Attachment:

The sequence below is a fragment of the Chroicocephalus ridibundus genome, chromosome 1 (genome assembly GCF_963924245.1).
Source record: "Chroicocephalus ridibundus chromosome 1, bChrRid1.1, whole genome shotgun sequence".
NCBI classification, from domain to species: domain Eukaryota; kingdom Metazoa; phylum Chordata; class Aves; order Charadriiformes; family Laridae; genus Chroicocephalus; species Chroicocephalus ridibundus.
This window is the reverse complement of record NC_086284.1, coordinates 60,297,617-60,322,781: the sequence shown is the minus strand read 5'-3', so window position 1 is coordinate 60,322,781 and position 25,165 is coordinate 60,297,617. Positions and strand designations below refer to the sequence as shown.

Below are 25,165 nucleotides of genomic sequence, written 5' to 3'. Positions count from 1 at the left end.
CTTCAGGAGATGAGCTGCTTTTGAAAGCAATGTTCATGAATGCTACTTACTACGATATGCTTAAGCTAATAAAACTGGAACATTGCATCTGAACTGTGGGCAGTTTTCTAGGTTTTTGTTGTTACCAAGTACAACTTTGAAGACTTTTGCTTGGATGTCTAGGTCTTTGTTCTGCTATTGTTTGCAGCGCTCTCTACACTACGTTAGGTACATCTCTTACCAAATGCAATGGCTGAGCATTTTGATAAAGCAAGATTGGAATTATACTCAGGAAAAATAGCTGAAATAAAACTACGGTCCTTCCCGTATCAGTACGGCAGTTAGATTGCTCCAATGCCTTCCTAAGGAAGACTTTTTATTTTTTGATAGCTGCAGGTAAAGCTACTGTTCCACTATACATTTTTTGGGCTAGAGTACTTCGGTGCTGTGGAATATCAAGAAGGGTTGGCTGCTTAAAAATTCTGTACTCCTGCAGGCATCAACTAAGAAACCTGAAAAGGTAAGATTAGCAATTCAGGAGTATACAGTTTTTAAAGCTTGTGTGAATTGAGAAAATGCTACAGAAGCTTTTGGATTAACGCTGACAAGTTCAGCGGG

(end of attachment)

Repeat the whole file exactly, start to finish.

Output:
The sequence below is a fragment of the Chroicocephalus ridibundus genome, chromosome 1 (genome assembly GCF_963924245.1).
Source record: "Chroicocephalus ridibundus chromosome 1, bChrRid1.1, whole genome shotgun sequence".
NCBI classification, from domain to species: domain Eukaryota; kingdom Metazoa; phylum Chordata; class Aves; order Charadriiformes; family Laridae; genus Chroicocephalus; species Chroicocephalus ridibundus.
This window is the reverse complement of record NC_086284.1, coordinates 60,297,617-60,322,781: the sequence shown is the minus strand read 5'-3', so window position 1 is coordinate 60,322,781 and position 25,165 is coordinate 60,297,617. Positions and strand designations below refer to the sequence as shown.

Below are 25,165 nucleotides of genomic sequence, written 5' to 3'. Positions count from 1 at the left end.
CTTCAGGAGATGAGCTGCTTTTGAAAGCAATGTTCATGAATGCTACTTACTACGATATGCTTAAGCTAATAAAACTGGAACATTGCATCTGAACTGTGGGCAGTTTTCTAGGTTTTTGTTGTTACCAAGTACAACTTTGAAGACTTTTGCTTGGATGTCTAGGTCTTTGTTCTGCTATTGTTTGCAGCGCTCTCTACACTACGTTAGGTACATCTCTTACCAAATGCAATGGCTGAGCATTTTGATAAAGCAAGATTGGAATTATACTCAGGAAAAATAGCTGAAATAAAACTACGGTCCTTCCCGTATCAGTACGGCAGTTAGATTGCTCCAATGCCTTCCTAAGGAAGACTTTTTATTTTTTGATAGCTGCAGGTAAAGCTACTGTTCCACTATACATTTTTTGGGCTAGAGTACTTCGGTGCTGTGGAATATCAAGAAGGGTTGGCTGCTTAAAAATTCTGTACTCCTGCAGGCATCAACTAAGAAACCTGAAAAGGTAAGATTAGCAATTCAGGAGTATACAGTTTTTAAAGCTTGTGTGAATTGAGAAAATGCTACAGAAGCTTTTGGATTAACGCTGACAAGTTCAGCGGG